BEA Systems Inc., IBM, Microsoft Corp., SAP AG and Sun Microsystems Inc. announced the submission of the latest version of the WS-Addressing specification to the World Wide Web Consortium (W3C), said Ed Julson, director of Web services at Sun.
Julson said the submission of WS-Addressing to the W3C means that this effort will merge with the WS-MessageDelivery specification effort, which covers much of the same functionality as the WS-Addressing specification.
Sun supported the WS-MessageDelivery specification, along with others including Iona Technologies Inc., Nokia Corp., Oracle Corp. and more. The companies announced the specification last April.
"Theres going to be a lot of work to drive convergence of the two major spec sets," Julson said. He said the WS-MessageDelivery specification is a more recent effort, while the WS-Addressing "work has been under way for quite a while … and its a natural opportunity to take these two pieces of work and ensure a specification for interoperability."
WS-Addressing helps enable organizations to build reliable and interoperable Web services applications by defining a standard mechanism for identifying and exchanging Web services messages between multiple end points, the companies said. IBM, BEA and Microsoft were already involved with WS-Addressing, while Sun and SAP joined the effort more recently, Julson said.
WS-MessageDelivery is a specification aimed to make it easier to build complex applications using Web services by standardizing the way Web services end points are referenced when multiple Web services are engaged in common message exchange patterns, according to documentation about the specification. The specification is designed to facilitate the patterns outlined in WSDL (Web Services Description Language).
"This is tremendous news," said Eric Newcomer, chief technology officer at Waltham, Mass.-based Iona. "This appears to represent a real turning point in the difficulties over Web services specifications IP [intellectual property] rights. All of the submitters have agreed to assign their copyrights on the spec to the W3C, and to provide royalty-free licenses to under the W3Cs strict IP policy to implementers.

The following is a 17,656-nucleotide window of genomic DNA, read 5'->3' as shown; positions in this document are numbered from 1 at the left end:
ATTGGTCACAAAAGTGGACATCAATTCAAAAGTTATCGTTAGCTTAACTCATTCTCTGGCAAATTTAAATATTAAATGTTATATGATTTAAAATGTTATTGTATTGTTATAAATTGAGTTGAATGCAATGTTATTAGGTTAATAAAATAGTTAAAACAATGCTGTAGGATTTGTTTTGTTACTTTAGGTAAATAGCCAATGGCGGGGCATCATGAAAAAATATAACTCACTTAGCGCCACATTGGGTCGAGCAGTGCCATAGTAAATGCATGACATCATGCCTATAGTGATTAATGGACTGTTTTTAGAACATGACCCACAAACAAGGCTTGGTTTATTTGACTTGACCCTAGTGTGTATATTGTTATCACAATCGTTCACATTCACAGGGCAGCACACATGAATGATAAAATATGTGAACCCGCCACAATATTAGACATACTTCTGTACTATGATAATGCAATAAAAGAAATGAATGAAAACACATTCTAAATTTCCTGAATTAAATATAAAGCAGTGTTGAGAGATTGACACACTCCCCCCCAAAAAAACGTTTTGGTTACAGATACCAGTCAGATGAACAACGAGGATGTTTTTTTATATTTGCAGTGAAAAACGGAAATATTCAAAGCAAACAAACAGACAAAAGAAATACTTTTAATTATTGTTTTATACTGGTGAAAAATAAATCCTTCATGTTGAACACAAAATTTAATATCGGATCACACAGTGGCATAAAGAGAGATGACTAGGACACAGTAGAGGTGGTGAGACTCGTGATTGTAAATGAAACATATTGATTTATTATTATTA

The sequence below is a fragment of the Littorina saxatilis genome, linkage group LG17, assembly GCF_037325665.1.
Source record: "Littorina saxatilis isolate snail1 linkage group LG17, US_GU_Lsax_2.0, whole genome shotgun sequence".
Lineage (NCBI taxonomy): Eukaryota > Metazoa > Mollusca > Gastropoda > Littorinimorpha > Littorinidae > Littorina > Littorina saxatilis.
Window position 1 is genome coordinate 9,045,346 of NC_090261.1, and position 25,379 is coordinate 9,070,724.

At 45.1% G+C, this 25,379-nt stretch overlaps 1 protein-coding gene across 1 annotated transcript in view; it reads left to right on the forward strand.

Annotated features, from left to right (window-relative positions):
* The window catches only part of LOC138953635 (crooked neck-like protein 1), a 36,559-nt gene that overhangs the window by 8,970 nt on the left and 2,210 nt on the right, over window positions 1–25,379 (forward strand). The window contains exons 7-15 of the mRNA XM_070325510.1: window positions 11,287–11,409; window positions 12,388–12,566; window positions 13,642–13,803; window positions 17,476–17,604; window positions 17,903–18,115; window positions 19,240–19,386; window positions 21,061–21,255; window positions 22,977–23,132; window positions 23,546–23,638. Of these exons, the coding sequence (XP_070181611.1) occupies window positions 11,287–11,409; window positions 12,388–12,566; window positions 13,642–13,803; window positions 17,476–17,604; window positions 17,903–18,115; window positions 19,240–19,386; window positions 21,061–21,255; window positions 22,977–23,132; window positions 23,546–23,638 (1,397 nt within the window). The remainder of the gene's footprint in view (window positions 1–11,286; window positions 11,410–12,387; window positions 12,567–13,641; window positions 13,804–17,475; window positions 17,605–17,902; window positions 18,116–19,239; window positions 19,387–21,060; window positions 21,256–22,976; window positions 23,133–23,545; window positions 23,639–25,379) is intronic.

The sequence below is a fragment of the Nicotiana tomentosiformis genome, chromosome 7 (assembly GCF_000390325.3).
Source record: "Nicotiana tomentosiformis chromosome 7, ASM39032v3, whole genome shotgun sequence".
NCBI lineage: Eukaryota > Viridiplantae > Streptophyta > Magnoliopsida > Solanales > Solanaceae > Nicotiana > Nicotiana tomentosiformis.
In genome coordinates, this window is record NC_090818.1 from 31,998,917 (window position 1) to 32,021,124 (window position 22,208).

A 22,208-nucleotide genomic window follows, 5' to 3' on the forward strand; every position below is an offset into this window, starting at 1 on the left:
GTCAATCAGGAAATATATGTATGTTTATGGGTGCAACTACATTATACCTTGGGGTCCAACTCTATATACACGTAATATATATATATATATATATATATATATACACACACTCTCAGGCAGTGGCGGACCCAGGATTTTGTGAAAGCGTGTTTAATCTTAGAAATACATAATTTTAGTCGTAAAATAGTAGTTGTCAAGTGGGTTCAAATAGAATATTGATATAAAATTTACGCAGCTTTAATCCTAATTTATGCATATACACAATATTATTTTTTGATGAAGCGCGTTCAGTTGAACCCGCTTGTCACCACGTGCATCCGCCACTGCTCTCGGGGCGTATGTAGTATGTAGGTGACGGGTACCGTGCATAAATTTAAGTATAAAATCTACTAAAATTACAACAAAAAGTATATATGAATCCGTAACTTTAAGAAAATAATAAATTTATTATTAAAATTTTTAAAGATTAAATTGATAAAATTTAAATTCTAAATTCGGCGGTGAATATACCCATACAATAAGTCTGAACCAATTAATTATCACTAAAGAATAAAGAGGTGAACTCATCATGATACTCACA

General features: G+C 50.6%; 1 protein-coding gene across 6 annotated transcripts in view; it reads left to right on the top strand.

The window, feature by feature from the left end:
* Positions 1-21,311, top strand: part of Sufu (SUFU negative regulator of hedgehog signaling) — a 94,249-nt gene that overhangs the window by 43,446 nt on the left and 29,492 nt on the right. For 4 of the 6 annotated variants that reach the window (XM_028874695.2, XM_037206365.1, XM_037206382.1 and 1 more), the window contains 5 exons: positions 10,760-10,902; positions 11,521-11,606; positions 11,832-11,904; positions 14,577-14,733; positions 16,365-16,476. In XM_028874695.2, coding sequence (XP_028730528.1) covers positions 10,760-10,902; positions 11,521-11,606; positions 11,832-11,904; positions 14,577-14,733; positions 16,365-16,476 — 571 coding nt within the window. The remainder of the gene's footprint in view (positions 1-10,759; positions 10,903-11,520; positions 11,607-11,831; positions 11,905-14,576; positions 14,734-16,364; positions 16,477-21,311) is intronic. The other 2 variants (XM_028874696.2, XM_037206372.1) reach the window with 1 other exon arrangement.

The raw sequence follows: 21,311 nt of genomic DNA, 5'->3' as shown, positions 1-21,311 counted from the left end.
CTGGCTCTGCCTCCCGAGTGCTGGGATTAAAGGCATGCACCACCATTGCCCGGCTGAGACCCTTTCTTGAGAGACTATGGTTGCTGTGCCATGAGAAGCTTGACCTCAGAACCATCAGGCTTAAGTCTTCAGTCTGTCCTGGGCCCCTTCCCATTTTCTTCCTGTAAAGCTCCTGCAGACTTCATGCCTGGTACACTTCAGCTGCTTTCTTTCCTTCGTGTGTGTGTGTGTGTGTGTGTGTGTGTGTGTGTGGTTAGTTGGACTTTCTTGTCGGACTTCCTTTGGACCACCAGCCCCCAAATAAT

"A lot of hard work has gone on behind the scenes for several months to make this happen," Newcomer said. "One of the factors was the WS-MessageDelivery specification that Iona and others submitted to the W3C. I think it really spurred a lot of careful thought and made IBM, Microsoft and BEA face some hard choices with respect to how they wanted to progress WS-Addressing."
Moreover, the WS-Addressing specification represents a milestone in that Sun and Microsoft have teamed to support the specification, particularly after Sun had backed a competing one.
"This joint work on WS-Addressing is a natural progression in our partnership with Sun, and we anticipate further collaboration of our Web services efforts moving forward," said Dave Mendlen, director of Web services technical strategy at Microsoft. "We look forward to greater cooperation in other areas of the relationship as well."
Ionas Newcomer added: "We had heard since WS-MessageDelivery was submitted to W3C that IBM, Microsoft and BEA had agreed to submit WS-Addressing to W3C before September. They not only made good on their word, they also added Sun and SAP to the list of submitters, which gives the submission very broad endorsement indeed.
"We are looking forward to participating in the addressing working group, which we anticipate will start in September or October after the charter is discussed in the W3C e-mail list," Newcomer said.
Julson said the group of submitters intends "to form a working group to standardize a single messaging standard."
Karla Norsworthy, director of e-business technology at IBM, said WS-Addressing is important ensure that other key Web services specifications dont have to implement their own methods for addressing Web services messages.
"Its good to see that Sun, Microsoft, IBM, SAP and BEA are all backing the same proposal," said Ronald Schmelzer, an analyst with ZapThink LLC. "Thats definitely a significant shift from the detente of the past, where it seemed that some of the above vendors were always on the other side of the spec issue.
"Seems like Sun in particular has turned the corner," Schmelzer said. "Perhaps there then is some light at the end of the tunnel with respect to a few other key specifications, like the process specs [BPEL—Business Process Execution Language], federated identity specs [Liberty Alliance], and the reliability and event/notification specifications."